If you’ve been following EMN for any length of time, you know I’m a fan of birthmother counselor Patricia Dischler. Today her KIDSAKE newsletter (Feb 09) has the following article, which I’m reprinting here with permission. (If you’d like to subscribe, see below).
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SO MUCH MORE THAN A NAME
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Naming your child is a big event in the process of becoming a parent. It ranks higher than deciding how to decorate their room, buying the outfit for their first trip home and being sure you have enough diapers on hand. There seems to be so much pressure on making this decision. Do you pass on a family name? What will the initials be? Can it be rhymed with something bad that other kids will use to tease them? Your mind is constantly trying new ones on for size and then analyzing it from every direction in order to decide if it will make your “list.”
While this pressure to find the perfect name is a standard for any parent, for adoptive parents there is a door that opens up to a whole new set of questions that can become completely overwhelming. The birthmother. Will she choose a name first? If she does should we keep it or change it? If we have the opportunity, should we discuss it with her and decide together? What if we have a name we’ve always wanted? What if she doesn’t like the name we do? The questions can flow over and over into an adoptive parents mind like waves crashing on the shore, erasing each idea that was written in the sand and washing it out to sea.
As an adoptive parent how do you face these questions? As a counselor, what kind of advice can you offer them, or the birthmother? Is there a “right” way to do this? We are unique individuals. This is why each adoption is so unique, and also why making a decision for a name will be unique as well. But understanding what some of the options are, and taking the time to discuss them openly will be your keys to finding the answers that are right for you. Most importantly, understand that your opinion DOES count. Talk about how you feel, be open and honest. On the other hand, also be respectful of what you hear from others and how they feel. When everyone approaches this with respect and honest emotion, the answers will come. When I placed my son for adoption in 1985 I was told that if I wanted to name him, I could, but that it was likely the adoptive parents would change it. I was okay with the idea of them changing it, they would be his parents and I understood how important naming your child can be and didn’t want to take that from them. But I also didn’t want my son to be called “the baby” for two weeks. So, after much thought, I named him Joseph Paul. My little gift to him, it would go on his original birth certificate and always be a reminder of his beginnings. And that was enough for me. Then, later that year when the first letters from his parents arrived, they extended a gift to me. His mother wrote that they decided to keep the name I had chosen because they felt that I must have had special reasons for choosing it and it was their gift to me. He wouldn’t be leaving his “beginnings” behind, but rather would keep his time with me forever – represented through his name. They said it also represented names within their family so it was the perfect blend between my family and theirs. I could not have been more honored and happy. At that moment my heart totally broke open with love and trust for this couple. Their sign of respect for me came full circle as I then became full of respect for them. This became the foundation for an amazing relationship.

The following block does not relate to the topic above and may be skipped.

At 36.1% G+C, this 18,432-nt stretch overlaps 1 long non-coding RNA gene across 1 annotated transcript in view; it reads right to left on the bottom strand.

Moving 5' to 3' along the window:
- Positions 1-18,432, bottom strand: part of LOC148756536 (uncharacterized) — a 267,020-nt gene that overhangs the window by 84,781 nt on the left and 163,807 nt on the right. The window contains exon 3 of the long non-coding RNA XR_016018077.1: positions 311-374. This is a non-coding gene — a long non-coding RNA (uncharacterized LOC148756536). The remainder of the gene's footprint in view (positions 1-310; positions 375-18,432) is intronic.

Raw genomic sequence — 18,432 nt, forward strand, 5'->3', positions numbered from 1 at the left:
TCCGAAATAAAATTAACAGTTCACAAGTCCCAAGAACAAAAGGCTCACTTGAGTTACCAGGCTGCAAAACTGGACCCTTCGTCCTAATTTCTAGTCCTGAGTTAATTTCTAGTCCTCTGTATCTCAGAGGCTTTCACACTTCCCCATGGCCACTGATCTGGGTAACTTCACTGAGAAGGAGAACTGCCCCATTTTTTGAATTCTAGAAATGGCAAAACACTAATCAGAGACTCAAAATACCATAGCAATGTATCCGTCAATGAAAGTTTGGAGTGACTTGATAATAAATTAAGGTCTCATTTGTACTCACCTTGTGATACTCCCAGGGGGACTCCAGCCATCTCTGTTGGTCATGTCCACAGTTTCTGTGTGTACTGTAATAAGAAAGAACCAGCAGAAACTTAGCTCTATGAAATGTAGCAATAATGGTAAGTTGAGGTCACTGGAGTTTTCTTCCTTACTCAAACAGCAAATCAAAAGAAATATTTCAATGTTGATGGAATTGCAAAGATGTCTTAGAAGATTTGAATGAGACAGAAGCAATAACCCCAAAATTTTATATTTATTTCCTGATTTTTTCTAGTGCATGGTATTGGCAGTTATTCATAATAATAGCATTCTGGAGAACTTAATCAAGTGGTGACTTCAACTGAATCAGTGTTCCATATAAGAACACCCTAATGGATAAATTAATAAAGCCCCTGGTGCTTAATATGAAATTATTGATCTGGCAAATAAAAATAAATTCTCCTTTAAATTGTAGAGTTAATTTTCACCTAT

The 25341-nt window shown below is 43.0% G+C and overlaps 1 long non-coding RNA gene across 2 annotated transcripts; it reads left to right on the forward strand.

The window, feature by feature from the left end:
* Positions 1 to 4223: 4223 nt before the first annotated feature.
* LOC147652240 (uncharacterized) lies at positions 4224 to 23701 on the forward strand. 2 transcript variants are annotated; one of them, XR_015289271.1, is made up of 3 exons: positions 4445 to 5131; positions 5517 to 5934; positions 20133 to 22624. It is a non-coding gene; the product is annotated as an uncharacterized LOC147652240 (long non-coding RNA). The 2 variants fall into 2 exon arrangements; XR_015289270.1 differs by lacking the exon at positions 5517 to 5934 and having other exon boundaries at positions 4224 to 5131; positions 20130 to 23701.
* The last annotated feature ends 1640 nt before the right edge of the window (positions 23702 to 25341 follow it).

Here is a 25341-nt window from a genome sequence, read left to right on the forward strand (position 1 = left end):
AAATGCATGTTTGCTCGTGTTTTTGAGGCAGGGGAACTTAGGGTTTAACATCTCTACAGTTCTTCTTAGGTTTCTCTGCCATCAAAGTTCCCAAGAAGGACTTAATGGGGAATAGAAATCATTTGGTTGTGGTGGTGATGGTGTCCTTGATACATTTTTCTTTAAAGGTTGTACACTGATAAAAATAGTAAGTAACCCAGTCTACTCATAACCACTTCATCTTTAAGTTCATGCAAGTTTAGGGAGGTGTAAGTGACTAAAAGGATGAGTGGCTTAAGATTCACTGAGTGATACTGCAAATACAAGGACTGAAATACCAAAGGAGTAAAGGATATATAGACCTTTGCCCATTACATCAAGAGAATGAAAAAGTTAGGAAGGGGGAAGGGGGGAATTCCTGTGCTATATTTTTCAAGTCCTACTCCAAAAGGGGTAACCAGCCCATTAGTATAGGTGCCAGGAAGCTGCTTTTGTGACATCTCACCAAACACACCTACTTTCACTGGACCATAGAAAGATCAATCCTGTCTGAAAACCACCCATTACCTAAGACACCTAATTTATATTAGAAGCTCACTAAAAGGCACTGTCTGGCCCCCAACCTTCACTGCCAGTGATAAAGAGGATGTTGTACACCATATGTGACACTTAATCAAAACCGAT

Today, there is typically more communication between birthmothers and adoptive parents in the beginning. Adoptive parents who let the birthmother know they respect her opinion and would like to hear it will do much for building a respectful relationship. If the birthmother’s suggestion is something that works with your family (such as in my case) then it would be a wonderful symbol to agree to keep the name. If not, you may wish to use it as a middle name instead, or suggest something close to it.
When choosing names it is important to “remember the why.” Adoptive parents who understand why a birthmother chooses a particular name will have a better foundation for making their decision. For example, if a birthmother picks a name simply because she likes the sound of it, it may be there are other names she will like as well. But, if she picks a name because of the significance to her or her family (as I did) then the adoptive parents may wish to give it more careful consideration before choosing to change it. Anytime you can show respect for BOTH families in the choosing of a name, the better.
Even when there is no contact with a birthmother, as in many intra-country adoptions, your child may have been given a name already. Consider incorporating this into the name you choose as a sign to your child of respect for their heritage.
The focus should always be the child. Sometimes, a name is just a name. And that’s okay! Sometimes it holds great importance, and that’s okay too. Take the time to discuss it, share expectations and respect what you hear from each other. With the thousands of possibilities of names in this world it seems incredible that both parties wouldn’t be able to find one that everyone can agree to – especially if their focus is on the child and not themselves.
Names reflect who we are, what our parents were thinking about at the time of our birth, our heritage, and so much more. Taking time to respect these issues when choosing a name for an adopted child will give them a story of love – and a name – they can carry with pride!
If a colleague passed this on to you and you would like to subscribe, visit: www.patriciadischler.com and click the link “Subscribe to Ezines.”